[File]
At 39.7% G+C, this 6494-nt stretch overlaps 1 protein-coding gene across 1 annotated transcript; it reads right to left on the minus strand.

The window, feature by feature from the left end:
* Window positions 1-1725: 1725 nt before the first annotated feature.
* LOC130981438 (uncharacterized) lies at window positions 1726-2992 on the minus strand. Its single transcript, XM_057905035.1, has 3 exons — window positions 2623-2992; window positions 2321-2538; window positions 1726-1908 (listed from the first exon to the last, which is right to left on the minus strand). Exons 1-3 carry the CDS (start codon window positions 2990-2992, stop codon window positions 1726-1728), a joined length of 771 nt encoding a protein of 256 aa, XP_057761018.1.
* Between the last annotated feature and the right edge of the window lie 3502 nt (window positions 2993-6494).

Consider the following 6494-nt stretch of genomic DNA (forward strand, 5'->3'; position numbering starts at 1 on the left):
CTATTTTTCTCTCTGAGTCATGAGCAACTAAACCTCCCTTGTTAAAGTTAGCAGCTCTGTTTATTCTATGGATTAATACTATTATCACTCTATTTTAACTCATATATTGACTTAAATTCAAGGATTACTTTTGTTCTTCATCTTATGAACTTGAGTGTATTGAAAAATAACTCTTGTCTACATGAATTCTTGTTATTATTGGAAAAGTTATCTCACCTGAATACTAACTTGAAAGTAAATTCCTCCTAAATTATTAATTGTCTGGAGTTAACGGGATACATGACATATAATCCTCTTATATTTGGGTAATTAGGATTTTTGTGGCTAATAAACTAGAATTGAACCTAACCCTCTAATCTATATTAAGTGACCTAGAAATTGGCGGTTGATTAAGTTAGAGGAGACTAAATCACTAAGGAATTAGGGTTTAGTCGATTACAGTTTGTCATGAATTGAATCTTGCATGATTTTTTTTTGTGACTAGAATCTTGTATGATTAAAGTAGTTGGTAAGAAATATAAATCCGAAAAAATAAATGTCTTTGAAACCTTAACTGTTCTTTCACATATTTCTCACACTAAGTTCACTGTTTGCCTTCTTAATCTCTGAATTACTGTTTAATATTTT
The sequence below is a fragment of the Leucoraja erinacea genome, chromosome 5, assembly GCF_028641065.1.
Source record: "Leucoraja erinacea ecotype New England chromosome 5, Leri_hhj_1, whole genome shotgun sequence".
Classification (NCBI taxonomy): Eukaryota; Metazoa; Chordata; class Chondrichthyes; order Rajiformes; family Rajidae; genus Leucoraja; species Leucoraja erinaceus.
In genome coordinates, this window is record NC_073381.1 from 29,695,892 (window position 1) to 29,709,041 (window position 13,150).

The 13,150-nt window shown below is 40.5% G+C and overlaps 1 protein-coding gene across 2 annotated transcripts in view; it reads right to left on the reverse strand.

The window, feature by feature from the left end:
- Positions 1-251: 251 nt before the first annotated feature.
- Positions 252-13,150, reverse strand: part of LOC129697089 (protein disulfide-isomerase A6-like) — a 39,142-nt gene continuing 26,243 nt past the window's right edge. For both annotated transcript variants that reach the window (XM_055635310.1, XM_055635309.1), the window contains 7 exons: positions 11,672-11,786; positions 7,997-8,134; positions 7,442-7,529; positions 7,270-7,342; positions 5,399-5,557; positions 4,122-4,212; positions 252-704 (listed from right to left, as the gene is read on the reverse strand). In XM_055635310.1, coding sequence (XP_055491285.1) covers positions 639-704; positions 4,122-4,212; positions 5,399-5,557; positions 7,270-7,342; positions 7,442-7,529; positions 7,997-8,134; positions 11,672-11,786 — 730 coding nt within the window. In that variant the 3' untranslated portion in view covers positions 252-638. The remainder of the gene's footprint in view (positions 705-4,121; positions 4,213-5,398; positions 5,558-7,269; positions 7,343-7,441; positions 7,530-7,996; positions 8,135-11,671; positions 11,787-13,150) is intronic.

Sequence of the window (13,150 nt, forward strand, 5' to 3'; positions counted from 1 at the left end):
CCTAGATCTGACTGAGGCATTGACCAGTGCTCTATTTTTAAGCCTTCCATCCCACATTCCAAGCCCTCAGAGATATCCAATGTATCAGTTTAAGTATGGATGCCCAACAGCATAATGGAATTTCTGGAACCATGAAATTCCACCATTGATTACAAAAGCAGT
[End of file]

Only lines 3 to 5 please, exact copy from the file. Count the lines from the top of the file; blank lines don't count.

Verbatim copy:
* Window positions 1-1725: 1725 nt before the first annotated feature.
* LOC130981438 (uncharacterized) lies at window positions 1726-2992 on the minus strand. Its single transcript, XM_057905035.1, has 3 exons — window positions 2623-2992; window positions 2321-2538; window positions 1726-1908 (listed from the first exon to the last, which is right to left on the minus strand). Exons 1-3 carry the CDS (start codon window positions 2990-2992, stop codon window positions 1726-1728), a joined length of 771 nt encoding a protein of 256 aa, XP_057761018.1.
* Between the last annotated feature and the right edge of the window lie 3502 nt (window positions 2993-6494).